Voyagers: Film Review

Courtesy of Sky Cinema

Voyagers was originally due to be released in cinemas in July but then it disappeared off the schedule and has now been dumped on Sky Cinema.

The sci-fi thriller, written and directed by Neil Burger, is set in the year 2063, when a planet is discovered that could possibly sustain human life. A journey to the planet takes 86 years so the astronauts who go will need to reproduce on the ship and their grandchildren will be the ones who investigate the planet. Naturally, not many people want to sign up for this job, so children are made via genetic donors and raised with the sole purpose of the mission, supervised by Richard (Colin Farrell). The ship takes off when they are teenagers and everything runs smoothly until they discover they are being drugged by “the blue”, a drink that keeps them docile and rule-abiding. All hell breaks loose when they stop taking the blue.

I’m being deliberately reductive, but this film is basically The Lord of the Flies in space, as chaos reigns in the ship, all sense of law and order and the mission are lost and most of the teenagers give into their darker, more carnal desires to fight, kill and have sex, with the evil Zach (Fionn Whitehead) leading the charge of the savage pack, who ignore the pleas of the sensible chief officer Chris (Tye Sheridan) and chief medical officer Sela (Lily-Rose Depp).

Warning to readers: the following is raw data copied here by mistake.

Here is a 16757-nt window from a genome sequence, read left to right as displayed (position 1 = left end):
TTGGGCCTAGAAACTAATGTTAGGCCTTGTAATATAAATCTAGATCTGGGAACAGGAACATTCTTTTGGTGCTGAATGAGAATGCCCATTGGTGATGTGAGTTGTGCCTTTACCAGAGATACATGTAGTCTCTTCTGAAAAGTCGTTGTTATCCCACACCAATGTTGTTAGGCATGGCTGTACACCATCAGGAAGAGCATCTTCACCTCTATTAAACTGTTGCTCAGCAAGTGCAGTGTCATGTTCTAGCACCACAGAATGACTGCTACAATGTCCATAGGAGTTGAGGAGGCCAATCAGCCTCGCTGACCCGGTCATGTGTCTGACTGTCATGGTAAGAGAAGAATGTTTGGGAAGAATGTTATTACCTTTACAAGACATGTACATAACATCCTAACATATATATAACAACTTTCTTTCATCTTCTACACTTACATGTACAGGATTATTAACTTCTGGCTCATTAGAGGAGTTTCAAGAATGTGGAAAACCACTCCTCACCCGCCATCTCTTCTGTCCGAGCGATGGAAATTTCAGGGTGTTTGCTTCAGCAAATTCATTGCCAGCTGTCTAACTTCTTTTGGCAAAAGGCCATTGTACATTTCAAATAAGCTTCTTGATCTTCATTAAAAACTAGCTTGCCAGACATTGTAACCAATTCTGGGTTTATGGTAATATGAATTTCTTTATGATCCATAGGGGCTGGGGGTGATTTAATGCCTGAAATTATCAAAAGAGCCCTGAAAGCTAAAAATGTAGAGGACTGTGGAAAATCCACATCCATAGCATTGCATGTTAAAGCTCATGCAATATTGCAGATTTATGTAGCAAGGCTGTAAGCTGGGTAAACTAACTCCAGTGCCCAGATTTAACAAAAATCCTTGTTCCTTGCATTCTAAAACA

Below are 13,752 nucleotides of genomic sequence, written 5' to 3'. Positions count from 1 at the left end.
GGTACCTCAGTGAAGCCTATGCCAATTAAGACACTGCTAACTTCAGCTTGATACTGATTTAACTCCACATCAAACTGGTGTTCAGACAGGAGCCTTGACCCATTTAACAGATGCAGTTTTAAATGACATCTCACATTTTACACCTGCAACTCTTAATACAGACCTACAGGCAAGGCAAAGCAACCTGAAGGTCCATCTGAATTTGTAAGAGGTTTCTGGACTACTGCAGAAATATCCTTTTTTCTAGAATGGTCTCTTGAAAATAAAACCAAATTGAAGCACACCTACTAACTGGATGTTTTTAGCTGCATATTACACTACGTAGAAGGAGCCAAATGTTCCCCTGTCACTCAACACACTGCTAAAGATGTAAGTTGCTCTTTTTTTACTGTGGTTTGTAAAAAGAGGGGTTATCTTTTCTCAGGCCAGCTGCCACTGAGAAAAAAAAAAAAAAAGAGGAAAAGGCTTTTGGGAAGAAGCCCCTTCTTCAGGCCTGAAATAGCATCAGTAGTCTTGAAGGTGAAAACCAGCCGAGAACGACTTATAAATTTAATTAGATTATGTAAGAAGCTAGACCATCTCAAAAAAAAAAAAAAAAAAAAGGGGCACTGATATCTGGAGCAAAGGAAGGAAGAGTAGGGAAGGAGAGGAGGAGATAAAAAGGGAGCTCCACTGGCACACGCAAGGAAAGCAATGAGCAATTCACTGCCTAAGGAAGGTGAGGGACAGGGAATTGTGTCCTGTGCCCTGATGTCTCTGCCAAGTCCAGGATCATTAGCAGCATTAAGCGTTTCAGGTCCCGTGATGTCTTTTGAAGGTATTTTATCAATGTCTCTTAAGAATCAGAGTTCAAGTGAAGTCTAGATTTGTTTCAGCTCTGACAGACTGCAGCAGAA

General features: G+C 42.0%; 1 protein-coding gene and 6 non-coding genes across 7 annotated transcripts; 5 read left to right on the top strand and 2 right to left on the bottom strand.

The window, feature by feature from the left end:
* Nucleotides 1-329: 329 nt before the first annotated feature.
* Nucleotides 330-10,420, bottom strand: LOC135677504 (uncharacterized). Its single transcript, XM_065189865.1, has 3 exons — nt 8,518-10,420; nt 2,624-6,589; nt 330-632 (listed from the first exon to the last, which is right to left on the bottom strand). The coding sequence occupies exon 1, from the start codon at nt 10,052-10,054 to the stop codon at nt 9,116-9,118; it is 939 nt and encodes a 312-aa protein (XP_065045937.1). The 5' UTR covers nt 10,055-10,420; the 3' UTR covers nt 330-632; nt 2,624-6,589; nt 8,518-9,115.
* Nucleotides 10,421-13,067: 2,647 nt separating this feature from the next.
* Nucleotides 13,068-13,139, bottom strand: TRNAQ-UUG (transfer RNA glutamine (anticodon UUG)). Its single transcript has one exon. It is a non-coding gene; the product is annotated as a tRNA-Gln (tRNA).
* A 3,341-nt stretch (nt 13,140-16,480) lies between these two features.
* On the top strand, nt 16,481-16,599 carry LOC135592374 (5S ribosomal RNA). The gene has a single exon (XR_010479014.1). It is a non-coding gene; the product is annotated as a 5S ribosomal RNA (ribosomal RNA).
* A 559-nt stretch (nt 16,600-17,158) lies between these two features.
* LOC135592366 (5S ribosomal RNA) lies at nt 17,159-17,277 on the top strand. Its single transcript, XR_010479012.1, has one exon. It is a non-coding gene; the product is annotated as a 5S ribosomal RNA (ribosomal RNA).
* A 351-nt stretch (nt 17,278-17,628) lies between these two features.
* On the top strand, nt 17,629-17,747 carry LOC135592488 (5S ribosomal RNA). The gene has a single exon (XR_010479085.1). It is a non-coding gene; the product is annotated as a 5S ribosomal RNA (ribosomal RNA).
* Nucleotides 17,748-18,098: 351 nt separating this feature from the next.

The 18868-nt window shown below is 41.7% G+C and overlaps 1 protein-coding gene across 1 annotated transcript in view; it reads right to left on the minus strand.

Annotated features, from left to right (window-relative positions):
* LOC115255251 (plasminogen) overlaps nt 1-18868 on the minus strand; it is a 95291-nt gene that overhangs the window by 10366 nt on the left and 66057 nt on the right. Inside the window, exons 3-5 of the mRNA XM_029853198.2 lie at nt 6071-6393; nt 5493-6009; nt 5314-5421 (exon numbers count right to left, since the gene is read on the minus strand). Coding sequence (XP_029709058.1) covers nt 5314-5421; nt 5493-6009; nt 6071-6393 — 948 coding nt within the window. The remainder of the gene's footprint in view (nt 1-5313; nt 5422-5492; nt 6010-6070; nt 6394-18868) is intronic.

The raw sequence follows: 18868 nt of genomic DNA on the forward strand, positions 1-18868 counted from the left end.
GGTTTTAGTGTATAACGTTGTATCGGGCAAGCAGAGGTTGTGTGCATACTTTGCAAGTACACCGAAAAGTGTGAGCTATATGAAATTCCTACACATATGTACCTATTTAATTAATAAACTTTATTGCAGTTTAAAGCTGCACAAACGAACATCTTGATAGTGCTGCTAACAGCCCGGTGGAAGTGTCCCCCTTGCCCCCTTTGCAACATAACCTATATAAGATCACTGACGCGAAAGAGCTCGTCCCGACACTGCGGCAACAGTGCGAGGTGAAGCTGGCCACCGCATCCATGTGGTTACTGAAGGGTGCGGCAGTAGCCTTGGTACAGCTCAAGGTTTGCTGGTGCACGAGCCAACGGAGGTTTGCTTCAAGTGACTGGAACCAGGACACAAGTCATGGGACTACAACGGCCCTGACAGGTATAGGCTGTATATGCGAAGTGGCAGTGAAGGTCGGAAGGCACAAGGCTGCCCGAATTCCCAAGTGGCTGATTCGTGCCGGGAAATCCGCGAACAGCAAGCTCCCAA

I really liked the premise but I thought the story could have gone in a more interesting direction. The intriguing set-up had so much potential which was squandered in favour of a storyline that essentially descended into the sensible and reasonable crew members being hunted by the bigger and wilder pack. It wasn’t boring or anything, but I couldn’t shake the sense that there was a better story in there somewhere and more compelling themes to be explored.

Whitehead plays a convincing villain, a nasty piece of work who is so charming that he manages to gain control of the majority and get them to follow through on his orders, no matter how brutal they are. Sheridan and Depp are the voices of reason and the ones who try to get the mission back on track, although they know they’ll have to get their hands dirty to achieve their goal. They don’t have as much of a showy role as Whitehead but their performances were fine.

Voyagers has some solid thrills and is simply an okay watch – it had the potential to be so much greater than it is and ended up being a bit too familiar and simplistic.

On Sky Cinema from Friday 8th October

Rating: 3 out of 5.

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